Tennis is a discipline of great effort, of physical work, of countless hours on the court and in the gym, but also of great intelligence; a sport that demands enormously from the athlete in order to succeed in a voracious competition. But beyond that, the efficiency of the work will also lead the professional of the racket to better results.
It is precisely on this subject that our Director, José Altur, has written, who made his debut as a columnist on the web “industriadeltenis.com”, where he has exposed a vital part of the work, sharing a fraction of his experience in wise words that will surely remain in the mind of the player, and above all, in that of any coach.
“I wanted to talk about hard training, about working hard, I think many coaches are wrong, it is not only hard but good”, Altur points out from the start. “I know countless players who gave their all on the court and never made it. Intensity, attention, concentration; that should always prevail, but something else is needed and that is ‘knowing that we have to train’ (I always speak of high level competition, Futures, Challengers)”, he adds.
Altur lists the infinity of strokes that make up the game to highlight the complexity it has and how extremely complicated it is for a professional to assimilate such amount of information, to process it to be a tennis player like Federer or Safin, two enlightened ones who climbed to the top thanks to a unique IQ.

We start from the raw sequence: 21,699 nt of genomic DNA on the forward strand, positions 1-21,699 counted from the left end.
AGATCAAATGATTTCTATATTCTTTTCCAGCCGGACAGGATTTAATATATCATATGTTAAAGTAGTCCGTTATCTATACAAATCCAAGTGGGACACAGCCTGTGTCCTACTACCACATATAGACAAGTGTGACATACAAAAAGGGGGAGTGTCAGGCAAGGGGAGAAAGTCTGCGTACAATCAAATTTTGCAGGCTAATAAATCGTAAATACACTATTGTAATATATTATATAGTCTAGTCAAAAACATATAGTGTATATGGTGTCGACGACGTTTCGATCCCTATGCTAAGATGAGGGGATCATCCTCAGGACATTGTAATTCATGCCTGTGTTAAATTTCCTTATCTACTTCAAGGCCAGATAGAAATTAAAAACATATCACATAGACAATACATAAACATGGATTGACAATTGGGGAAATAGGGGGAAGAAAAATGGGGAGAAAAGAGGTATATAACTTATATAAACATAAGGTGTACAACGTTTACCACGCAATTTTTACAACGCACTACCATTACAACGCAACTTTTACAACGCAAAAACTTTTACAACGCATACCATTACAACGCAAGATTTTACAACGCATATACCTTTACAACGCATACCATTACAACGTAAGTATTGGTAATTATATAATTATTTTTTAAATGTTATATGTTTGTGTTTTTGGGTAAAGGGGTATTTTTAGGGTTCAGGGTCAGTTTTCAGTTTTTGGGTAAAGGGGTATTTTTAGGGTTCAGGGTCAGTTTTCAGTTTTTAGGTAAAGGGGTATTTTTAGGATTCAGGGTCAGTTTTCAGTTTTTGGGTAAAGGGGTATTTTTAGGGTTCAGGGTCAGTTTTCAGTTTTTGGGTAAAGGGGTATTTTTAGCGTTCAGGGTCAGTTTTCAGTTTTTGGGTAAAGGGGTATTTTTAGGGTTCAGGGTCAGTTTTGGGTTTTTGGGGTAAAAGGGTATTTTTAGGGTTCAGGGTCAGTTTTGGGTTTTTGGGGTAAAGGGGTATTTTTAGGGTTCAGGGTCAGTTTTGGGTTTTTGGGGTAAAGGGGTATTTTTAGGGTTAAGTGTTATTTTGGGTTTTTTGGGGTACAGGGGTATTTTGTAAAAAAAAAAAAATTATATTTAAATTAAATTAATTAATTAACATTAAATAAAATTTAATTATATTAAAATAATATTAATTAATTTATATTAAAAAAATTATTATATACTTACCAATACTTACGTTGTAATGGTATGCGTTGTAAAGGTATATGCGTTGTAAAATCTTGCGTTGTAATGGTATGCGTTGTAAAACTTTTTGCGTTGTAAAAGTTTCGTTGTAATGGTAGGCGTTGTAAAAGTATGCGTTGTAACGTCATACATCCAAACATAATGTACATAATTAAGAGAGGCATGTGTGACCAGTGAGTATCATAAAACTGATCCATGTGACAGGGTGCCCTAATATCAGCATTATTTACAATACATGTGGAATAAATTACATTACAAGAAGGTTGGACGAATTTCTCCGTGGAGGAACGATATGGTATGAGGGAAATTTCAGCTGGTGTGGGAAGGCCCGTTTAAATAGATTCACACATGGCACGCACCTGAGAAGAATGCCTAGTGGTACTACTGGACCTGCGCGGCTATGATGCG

“The rest of the mortals, we are not prepared to do correctly everything that the coach intends”, confesses José Altur. “So my idea has always been to take what I think is best for the player and work on it; sum it up in five or so things, and be extraordinary in those elementary, but essential things. With this idea we will always have a ‘better shot selection’ and it will be more difficult for us to ‘shit ourselves’, because we always do the same and we do not hesitate. In the hot moments of a game we need to be clear about things, remove options and that has been one of my jobs with the players that I have led. Summing up and borrowing from the proverb, which as always is wise: ‘Apprentice of much, master of nothing’”, added who has worked with tennis players such as Marat Safin, Taro Daniel, Igor Andreev, and currently with Timofey Skatov.
José Altur, who has been a coach for almost two decades, sums up in a memory what the “coach-player” society should aim for, a moment that revealed the path to be followed. “Once training with Alberto Berasategui, he missed a parallel backhand ball looking for my left-handed backhand and I missed it, and he commented how bad it was in that situation and his coach, Javier Duarte, told him: ‘You don’t have it, you won’t have it or you will train it, you will do your best not to have to do it’”, he reveals.
On many occasions, a professional tennis player focuses on improving those weaknesses that exist in his game, on improving the strengths that lead him to success, on practicing a blow thousands of times to be the best, but rarely do you really think about what you have what to do, reasoning that has been summarized in the final question of the director of Lozano-Altur Tennis Academy in his text in “industriadeltenis.com”: “So, I leave a question in the air: What do I have to train?”, concluded José Altur.